his article is part of a series on Living Well after Gastric Bypass that covers diet, nutrition, and weight control. Read the first article in the series here.****** If you are a bariatric patient, I ask you to take two things to heart:**** #1 Vitamins and Minerals are Very Important**** #2 Vitamin and Mineral Deficiencies are Seriouitamins and Minerals are Very Important**
Vitamins and minerals are essential for nearly all biochemical processes necessary for life. Vitamins and minerals are needed to produce energy, fight disease and repair injured tissue. People who have undergone gastric bypass surgery and other weight-loss surgeries have increased need for vitamins and minerals.
Vitamin and Mineral Deficiencies are Serious
It is not unusual to have vitamin deficiencies following weight-loss surgery. Bypassing the small intestine is a component of gastric bypass surgery that decreases the amount of calories absorbed from food, and thus aids in weight loss. Likewise, since most vitamins and minerals are absorbed in the small intestine, a lesser amount of these vitamins and minerals are absorbed when the intestine is shortened.
As a gastric bypass patient, I have experience both iron deficiencies and overloads of Vitamin B12, which have led to health consequences.
In the near-term, iron-deficiency anemia, pernicious anemia, and osteoporosis (in both sexes) may develop, although usually not in the first postoperative year.
In the long-term, a diminished intake of vitamins and minerals may raise the risk of chronic disease, including cardiovascular disease, colon cancer, bone fractures and birth defects. Too heavy intake of vitamins and minerals may increase the risk of cancer, heart attack, osteoporosis, and stroke.
Detecting Vitamin and Mineral Deficiencies
Patients who have had weight-loss surgery should anticipate taking vitamin and mineral supplements for the rest of their lives. In addition to a nutritious diet, iron, calcium, vitamin B12 sublingual, and a multi-vitamin are widely recommended by bariatric surgeons. However, this is a minimum requirement and you likely will need additional vitamin and mineral supplements to achieve optimal health.
Bariatric patients should receive annual lab testing to check vitamin and mineral levels in their blood work - sooner if fatigue and/or shortness of breath are present as these could be signs of deficiencies.
Deficiencies you will want to check for include:* ** Iron** (read Iron Deficiency after Gastric Bypass Surgery)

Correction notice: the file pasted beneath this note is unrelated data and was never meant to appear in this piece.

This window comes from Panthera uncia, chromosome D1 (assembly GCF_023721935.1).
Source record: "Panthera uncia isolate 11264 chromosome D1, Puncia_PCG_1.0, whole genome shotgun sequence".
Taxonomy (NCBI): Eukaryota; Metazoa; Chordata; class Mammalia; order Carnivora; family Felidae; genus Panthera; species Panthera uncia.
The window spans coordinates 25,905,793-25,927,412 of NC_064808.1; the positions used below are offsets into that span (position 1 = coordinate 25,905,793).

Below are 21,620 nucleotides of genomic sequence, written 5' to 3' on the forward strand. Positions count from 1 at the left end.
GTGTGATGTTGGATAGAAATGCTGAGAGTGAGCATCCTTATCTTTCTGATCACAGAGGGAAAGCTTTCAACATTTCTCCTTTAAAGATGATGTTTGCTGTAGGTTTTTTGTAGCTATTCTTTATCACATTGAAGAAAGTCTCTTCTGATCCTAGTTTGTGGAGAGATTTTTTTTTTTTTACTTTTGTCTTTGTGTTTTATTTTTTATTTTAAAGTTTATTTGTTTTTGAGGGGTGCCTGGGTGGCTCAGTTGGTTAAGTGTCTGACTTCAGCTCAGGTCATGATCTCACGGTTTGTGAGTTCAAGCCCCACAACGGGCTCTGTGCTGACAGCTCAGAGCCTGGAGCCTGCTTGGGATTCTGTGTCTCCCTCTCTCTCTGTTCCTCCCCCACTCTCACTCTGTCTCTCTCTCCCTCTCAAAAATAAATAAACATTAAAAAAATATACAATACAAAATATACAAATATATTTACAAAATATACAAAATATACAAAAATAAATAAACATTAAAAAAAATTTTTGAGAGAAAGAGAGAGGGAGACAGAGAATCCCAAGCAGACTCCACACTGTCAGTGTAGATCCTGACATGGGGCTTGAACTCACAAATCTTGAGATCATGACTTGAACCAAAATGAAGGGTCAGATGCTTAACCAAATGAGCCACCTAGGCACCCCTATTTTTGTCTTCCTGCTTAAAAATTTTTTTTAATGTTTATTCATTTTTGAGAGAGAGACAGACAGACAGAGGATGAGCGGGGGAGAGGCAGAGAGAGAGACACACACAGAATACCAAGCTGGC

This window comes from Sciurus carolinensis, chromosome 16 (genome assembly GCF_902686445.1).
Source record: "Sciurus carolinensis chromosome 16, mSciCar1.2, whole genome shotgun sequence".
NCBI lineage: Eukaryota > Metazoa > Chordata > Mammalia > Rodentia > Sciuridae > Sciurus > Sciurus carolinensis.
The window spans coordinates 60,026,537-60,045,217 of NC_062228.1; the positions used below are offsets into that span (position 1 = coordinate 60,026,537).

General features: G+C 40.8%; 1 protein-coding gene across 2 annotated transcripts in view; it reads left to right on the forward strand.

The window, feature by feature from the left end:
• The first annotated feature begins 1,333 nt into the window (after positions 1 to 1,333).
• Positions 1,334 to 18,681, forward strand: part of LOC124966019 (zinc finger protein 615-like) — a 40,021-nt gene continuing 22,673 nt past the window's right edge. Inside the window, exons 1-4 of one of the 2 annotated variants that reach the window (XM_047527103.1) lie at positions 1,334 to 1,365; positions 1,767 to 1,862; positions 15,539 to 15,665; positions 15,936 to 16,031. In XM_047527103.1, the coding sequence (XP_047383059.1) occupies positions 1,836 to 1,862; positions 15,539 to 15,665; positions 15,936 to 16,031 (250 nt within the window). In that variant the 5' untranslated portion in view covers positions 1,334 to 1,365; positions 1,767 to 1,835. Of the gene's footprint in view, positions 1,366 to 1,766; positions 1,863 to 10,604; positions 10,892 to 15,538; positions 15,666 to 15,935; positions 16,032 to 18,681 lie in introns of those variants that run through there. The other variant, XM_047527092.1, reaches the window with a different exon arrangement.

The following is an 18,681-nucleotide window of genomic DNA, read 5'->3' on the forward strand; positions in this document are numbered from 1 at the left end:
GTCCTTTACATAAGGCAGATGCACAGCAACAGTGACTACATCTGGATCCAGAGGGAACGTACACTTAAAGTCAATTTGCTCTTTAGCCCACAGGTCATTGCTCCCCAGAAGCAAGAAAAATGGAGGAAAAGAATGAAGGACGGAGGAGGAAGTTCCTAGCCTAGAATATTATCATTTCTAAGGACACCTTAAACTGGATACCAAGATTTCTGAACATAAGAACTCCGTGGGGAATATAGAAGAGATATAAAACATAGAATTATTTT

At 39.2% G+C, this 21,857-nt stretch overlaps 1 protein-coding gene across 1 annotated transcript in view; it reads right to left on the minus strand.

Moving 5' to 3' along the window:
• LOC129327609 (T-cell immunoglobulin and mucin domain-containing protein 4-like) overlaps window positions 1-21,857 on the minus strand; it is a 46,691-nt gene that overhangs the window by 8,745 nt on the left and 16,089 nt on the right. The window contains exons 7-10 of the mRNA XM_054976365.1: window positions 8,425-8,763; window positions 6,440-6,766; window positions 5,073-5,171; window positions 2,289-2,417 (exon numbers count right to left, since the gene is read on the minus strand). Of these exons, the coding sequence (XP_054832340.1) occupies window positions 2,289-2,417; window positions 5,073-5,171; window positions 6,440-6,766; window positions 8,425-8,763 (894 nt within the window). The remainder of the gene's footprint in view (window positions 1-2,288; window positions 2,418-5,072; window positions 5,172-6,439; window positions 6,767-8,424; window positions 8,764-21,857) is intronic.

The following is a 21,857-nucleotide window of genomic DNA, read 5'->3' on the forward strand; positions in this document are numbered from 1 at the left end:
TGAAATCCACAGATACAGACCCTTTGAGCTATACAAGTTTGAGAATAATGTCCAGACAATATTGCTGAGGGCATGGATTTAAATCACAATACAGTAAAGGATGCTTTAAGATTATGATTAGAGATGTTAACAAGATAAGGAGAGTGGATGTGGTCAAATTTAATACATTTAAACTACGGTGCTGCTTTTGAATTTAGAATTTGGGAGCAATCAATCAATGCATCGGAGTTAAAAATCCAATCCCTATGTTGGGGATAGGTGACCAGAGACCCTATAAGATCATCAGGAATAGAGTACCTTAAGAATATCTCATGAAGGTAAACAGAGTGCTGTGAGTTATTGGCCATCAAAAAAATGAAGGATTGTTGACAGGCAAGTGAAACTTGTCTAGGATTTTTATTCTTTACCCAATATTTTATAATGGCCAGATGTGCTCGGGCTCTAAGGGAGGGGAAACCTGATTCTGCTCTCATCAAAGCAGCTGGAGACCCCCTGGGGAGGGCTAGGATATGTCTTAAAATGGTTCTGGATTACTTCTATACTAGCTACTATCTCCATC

- Calcium (read Calcium after Gastric Bypass Surgery)
- Vitamin B12 (read Gastric Bypass Patients Must Take Vitamin B12 Sublingual Everyday for Energy)
- Folic Acid (read Screen for Vitamin B12 Deficiency and Folic Acid after Gastric Bypass Surgery)
- Vitamin D (read The Importance of Vitamin D after Gastric Bypass Surgery)
- Vitamin A and Vitamin K (read Screen for Vitamin A and Vitamin K Deficiency after Gastric Bypass Surgery)
- Thiamine (read Thiamine Deficiency After Gastric Bypass)
- Trace Minerals - magnesium, chromium, copper, selenium, and** zinc** (read Trace Mineral Deficiency after Gastric Bypass)** Read the referenced articles for more information on each vitamin and mineral’s importance in the bariatric diet.** ** Determining Your Vitamin and Mineral Needs**
Be aware that iron and vitamin B12 needs will differ from person to person. It is only by checking blood levels that you and your healthcare professional will be able to determine the dosage that is right for you, as well as any other supplements you may need. I had to go through a series of blood tests over the course of a few months to get my iron and B12 dosage right. Too much or too little iron and B12 can have serious health implications. You will want to be sure that you are giving your new body the best chance for optimal health.
What to read next: Water Loading After Gastric Bypass Surgery ** References:**
Johns Hopkins White Papers, Nutrition and Weight Control, https://www.johnshopkinshealthalerts.com/alerts_index/nutrition_weight_control/24-1.htmlaccessed 10-5-12SpectrumDiabetesJournal.com https://spectrum.diabetesjournals.org/content/18/2/82.full accessed 10-5-12
Get more weight loss, fitness, and healthy living ideas:** More shareposts from MyBariatricLife on HealthCentral**
You can read about my decision to have weight loss surgery back in 2003, and since that time my journey from processed food junkie to healthy living so as to maintain a lifetime of obesity disease management. My wish is to help you on your own journey of lifetime obesity disease management. Whether you are planning or have had bariatric surgery, or you want to lose weight through non-surgical means, my shareposts along the way will help you to navigate your journey successfully.
Cheryl Ann Borne, writing as My Bariatric Life, is a contributing writer and Paleo recipe developer for HealthCentral’s Obesity Community. Cheryl is an award-winning healthcare communications professional and obesity health advocate who has overcome super obesity and it’s related diseases. She publishes the website MyBariatricLife.org and microblogs on Facebook, Twitter, and Pinterest. Cheryl also is writing her first book and working on a second website. Watch her transformational video on Vimeo.